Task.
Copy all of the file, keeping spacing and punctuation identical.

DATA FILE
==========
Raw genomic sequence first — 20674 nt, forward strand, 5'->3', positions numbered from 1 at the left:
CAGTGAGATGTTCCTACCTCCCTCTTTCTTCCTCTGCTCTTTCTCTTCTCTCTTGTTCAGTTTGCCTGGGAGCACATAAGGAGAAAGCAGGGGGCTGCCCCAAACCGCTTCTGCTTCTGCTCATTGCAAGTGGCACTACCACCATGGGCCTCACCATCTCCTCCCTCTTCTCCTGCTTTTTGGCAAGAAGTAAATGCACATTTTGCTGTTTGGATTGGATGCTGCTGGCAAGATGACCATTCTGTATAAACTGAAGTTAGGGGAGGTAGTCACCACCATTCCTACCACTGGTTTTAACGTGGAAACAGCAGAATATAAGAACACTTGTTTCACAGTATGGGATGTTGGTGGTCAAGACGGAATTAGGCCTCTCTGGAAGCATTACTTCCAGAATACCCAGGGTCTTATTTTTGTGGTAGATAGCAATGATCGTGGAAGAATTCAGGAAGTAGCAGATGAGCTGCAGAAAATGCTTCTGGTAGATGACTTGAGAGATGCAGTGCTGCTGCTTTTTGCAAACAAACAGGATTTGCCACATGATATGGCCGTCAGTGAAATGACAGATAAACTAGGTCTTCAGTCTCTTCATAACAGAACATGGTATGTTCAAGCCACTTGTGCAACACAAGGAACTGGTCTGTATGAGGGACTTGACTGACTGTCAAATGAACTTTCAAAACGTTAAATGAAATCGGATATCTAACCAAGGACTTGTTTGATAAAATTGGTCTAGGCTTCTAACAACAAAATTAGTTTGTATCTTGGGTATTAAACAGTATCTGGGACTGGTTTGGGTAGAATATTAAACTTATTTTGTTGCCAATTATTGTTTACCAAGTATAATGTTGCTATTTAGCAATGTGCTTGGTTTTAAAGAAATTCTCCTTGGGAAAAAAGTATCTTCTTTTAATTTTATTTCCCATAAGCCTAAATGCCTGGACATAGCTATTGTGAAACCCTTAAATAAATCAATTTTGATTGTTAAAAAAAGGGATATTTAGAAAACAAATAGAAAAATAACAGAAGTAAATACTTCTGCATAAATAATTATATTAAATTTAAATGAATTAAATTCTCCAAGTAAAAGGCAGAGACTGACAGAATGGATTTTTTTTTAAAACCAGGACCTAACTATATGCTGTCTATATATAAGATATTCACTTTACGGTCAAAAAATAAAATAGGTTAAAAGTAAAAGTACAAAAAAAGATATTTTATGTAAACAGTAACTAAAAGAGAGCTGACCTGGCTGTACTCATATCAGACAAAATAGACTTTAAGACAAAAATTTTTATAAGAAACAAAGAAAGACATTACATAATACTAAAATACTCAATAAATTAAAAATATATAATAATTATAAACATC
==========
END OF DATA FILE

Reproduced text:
Raw genomic sequence first — 20674 nt, forward strand, 5'->3', positions numbered from 1 at the left:
CAGTGAGATGTTCCTACCTCCCTCTTTCTTCCTCTGCTCTTTCTCTTCTCTCTTGTTCAGTTTGCCTGGGAGCACATAAGGAGAAAGCAGGGGGCTGCCCCAAACCGCTTCTGCTTCTGCTCATTGCAAGTGGCACTACCACCATGGGCCTCACCATCTCCTCCCTCTTCTCCTGCTTTTTGGCAAGAAGTAAATGCACATTTTGCTGTTTGGATTGGATGCTGCTGGCAAGATGACCATTCTGTATAAACTGAAGTTAGGGGAGGTAGTCACCACCATTCCTACCACTGGTTTTAACGTGGAAACAGCAGAATATAAGAACACTTGTTTCACAGTATGGGATGTTGGTGGTCAAGACGGAATTAGGCCTCTCTGGAAGCATTACTTCCAGAATACCCAGGGTCTTATTTTTGTGGTAGATAGCAATGATCGTGGAAGAATTCAGGAAGTAGCAGATGAGCTGCAGAAAATGCTTCTGGTAGATGACTTGAGAGATGCAGTGCTGCTGCTTTTTGCAAACAAACAGGATTTGCCACATGATATGGCCGTCAGTGAAATGACAGATAAACTAGGTCTTCAGTCTCTTCATAACAGAACATGGTATGTTCAAGCCACTTGTGCAACACAAGGAACTGGTCTGTATGAGGGACTTGACTGACTGTCAAATGAACTTTCAAAACGTTAAATGAAATCGGATATCTAACCAAGGACTTGTTTGATAAAATTGGTCTAGGCTTCTAACAACAAAATTAGTTTGTATCTTGGGTATTAAACAGTATCTGGGACTGGTTTGGGTAGAATATTAAACTTATTTTGTTGCCAATTATTGTTTACCAAGTATAATGTTGCTATTTAGCAATGTGCTTGGTTTTAAAGAAATTCTCCTTGGGAAAAAAGTATCTTCTTTTAATTTTATTTCCCATAAGCCTAAATGCCTGGACATAGCTATTGTGAAACCCTTAAATAAATCAATTTTGATTGTTAAAAAAAGGGATATTTAGAAAACAAATAGAAAAATAACAGAAGTAAATACTTCTGCATAAATAATTATATTAAATTTAAATGAATTAAATTCTCCAAGTAAAAGGCAGAGACTGACAGAATGGATTTTTTTTTAAAACCAGGACCTAACTATATGCTGTCTATATATAAGATATTCACTTTACGGTCAAAAAATAAAATAGGTTAAAAGTAAAAGTACAAAAAAAGATATTTTATGTAAACAGTAACTAAAAGAGAGCTGACCTGGCTGTACTCATATCAGACAAAATAGACTTTAAGACAAAAATTTTTATAAGAAACAAAGAAAGACATTACATAATACTAAAATACTCAATAAATTAAAAATATATAATAATTATAAACATC